Laura Letinsky: Time’s Assignation, The Polaroids

  • Hardcover / 9.5 x 11.5 inches
    70 images / 180 pages

  • Photography by Laura Letinsky

    Essay by Nathalie Herschdorfer

  • ISBN: 9781942185222
  • Trade Edition: $55.00
  • Signed Edition: $60.00


The Polaroid, now anachronistic, is here conjoined with Laura Letinsky’s still life’s subject: the remains of appetites never entirely sated. This collection of black-and-white images was made in the studio from 1997 until 2008, when Type 55 film was discontinued. Akin to sketches, Letinsky’s work explores focus, composition, exposure, and most importantly, light itself, leading to her larger scale color works, for which she is best known. Small, slow, and raw, these pictures reveal a process of asking. This way or that? More or less? Now or then? Insistently beautiful in their decomposition, now stabilized, their high key tones slip into a white veil, with the darker tones metallized in hues of taupe, gold, and gunmetal gray. In their subject and materiality, these images bespeak of time’s rapid and unrelenting progression. Their black-and-white ravaged descriptions—coupled with their singularity and seriality—bespeak of the distance between having and wanting. These images are an homage to and lamentation of time’s passage as it is seemingly ensured and enshrined through the photograph’s exegesis.


After studying photography first in Canada at the University of Manitoba, then at Yale University’s School of Art, Laura Letinsky formed her ideas and work through a perspective that affords, perhaps insists upon, a kind of attention to the act of looking and of picturing. Recent exhibitions include: Neither Natural nor Necessary, Mumbai Photography Festival, Mumbai, India; Objecta, Giacomo Guidi Arte Contemporanea, Rome, Italy; Producing Subjects, MIT, Cambridge, MA; Ill Form and Void Full, Museum of Contemporary Art, Chicago, IL; and The Photographers’ Gallery, London; and Laura Letinsky: Still Life, Denver Art Museum. Her work is in the permanent collections of the Art Institute of Chicago, Hermes Collection, Microsoft Art Collection, Amon Carter Museum, The John Paul Getty Museum, The Musee de Beaux-Arts, Montreal, The Museum of Fine Art, Houston, and The San Francisco Museum of Modern Art. Yancey Richardson Gallery, New York represents her, and she shows with Galerie m Bochum in Bochum, Germany, and Joseph Carroll and Sons Gallery, Boston, MA. A Professor at the University of Chicago since 1994, she’s also taught at the Yale University School of Art Summer Program, The University of Houston, and Bennington College. Grants and awards include the Canada Council International Residency, Kunstlerhaus Bethanien, Berlin, The Scotia Bank Photography Prize Short List, The Canada Council Project Grants, the Deutsche Bank Prize Nomination, The Anonymous Was a Woman Award, and the John Simon Guggenheim Fellowship. Publications include Ill Form and Void Full, Radius Books, 2014; Feast, Smart Museum of Art, UC Press, 2013; After All, Damiani, 2010; Hardly More Than Ever, Renaissance Society, 2004; Blink, Phaidon Press, 2002; and Venus Inferred, University of Chicago Press, 2000.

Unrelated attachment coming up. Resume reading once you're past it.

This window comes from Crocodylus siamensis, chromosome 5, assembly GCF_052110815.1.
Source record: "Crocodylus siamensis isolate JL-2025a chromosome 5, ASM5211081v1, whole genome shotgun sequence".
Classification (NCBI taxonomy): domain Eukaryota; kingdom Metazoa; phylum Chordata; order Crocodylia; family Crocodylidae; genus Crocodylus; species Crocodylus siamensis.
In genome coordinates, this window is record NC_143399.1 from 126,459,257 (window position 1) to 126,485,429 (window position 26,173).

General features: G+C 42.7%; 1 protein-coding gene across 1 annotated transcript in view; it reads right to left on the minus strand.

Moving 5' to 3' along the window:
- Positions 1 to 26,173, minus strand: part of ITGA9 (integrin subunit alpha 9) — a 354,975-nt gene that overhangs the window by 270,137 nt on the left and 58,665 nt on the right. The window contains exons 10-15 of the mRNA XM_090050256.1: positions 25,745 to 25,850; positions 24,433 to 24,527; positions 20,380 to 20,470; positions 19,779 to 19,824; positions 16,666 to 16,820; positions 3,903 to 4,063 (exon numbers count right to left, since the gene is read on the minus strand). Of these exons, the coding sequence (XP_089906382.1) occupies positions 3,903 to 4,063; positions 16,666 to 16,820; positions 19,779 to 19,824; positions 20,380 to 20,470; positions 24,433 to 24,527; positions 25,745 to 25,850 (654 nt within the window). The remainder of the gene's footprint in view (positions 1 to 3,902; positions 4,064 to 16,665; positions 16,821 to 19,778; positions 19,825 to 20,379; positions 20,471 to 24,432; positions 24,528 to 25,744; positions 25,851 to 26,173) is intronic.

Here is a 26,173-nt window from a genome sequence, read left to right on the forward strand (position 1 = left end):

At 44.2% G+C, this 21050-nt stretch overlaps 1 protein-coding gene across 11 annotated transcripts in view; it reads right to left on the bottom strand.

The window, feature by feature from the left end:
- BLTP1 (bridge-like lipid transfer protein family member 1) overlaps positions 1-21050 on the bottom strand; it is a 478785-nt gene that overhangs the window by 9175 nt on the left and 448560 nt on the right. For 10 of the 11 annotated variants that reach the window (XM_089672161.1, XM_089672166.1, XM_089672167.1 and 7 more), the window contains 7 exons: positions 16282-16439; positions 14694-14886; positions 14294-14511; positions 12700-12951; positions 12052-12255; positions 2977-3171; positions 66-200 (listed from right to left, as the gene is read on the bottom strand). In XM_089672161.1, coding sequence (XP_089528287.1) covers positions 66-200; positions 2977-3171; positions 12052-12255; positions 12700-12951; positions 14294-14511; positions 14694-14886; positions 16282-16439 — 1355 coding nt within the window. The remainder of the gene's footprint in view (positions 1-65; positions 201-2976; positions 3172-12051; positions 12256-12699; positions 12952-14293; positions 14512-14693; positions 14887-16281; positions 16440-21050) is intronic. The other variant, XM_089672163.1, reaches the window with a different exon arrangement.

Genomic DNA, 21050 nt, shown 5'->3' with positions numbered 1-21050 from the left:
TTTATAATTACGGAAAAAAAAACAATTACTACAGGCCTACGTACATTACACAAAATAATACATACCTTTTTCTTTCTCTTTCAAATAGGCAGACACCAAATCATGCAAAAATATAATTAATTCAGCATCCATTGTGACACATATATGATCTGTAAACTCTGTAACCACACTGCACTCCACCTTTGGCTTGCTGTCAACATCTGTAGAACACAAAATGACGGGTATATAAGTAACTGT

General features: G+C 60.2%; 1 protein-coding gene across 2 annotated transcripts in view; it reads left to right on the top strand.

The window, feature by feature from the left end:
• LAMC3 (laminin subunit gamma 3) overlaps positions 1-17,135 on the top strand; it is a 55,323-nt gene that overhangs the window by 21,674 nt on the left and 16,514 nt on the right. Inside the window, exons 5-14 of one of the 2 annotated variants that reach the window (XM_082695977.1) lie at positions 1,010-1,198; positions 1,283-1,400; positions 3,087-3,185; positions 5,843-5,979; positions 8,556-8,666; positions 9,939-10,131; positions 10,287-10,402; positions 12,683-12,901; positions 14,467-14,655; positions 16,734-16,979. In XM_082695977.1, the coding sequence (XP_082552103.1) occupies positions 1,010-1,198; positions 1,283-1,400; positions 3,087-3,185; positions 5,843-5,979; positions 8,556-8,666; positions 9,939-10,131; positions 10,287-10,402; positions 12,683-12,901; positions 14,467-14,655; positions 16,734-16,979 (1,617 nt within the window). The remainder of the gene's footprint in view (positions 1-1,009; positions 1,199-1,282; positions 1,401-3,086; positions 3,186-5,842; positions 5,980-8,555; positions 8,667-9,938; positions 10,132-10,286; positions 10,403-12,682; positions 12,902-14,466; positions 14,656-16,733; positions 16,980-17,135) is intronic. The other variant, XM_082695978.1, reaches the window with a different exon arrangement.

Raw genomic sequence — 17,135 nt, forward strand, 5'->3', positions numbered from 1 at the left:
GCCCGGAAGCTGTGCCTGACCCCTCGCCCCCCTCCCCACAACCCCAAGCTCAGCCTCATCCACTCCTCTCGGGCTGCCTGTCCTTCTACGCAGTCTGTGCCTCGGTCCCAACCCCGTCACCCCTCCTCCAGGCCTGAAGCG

Nathalie Herschdorfer is a curator and art historian specializing in the history of photography. She is currently Director of the Museum of Fine Arts, Le Locle, Switzerland. In 2010 she was named Director of the photography festival Alt. +1000 in Switzerland for which she curated two years of programming. She has also been working as a curator with the Foundation for the Exhibition of Photography (FEP) for several years.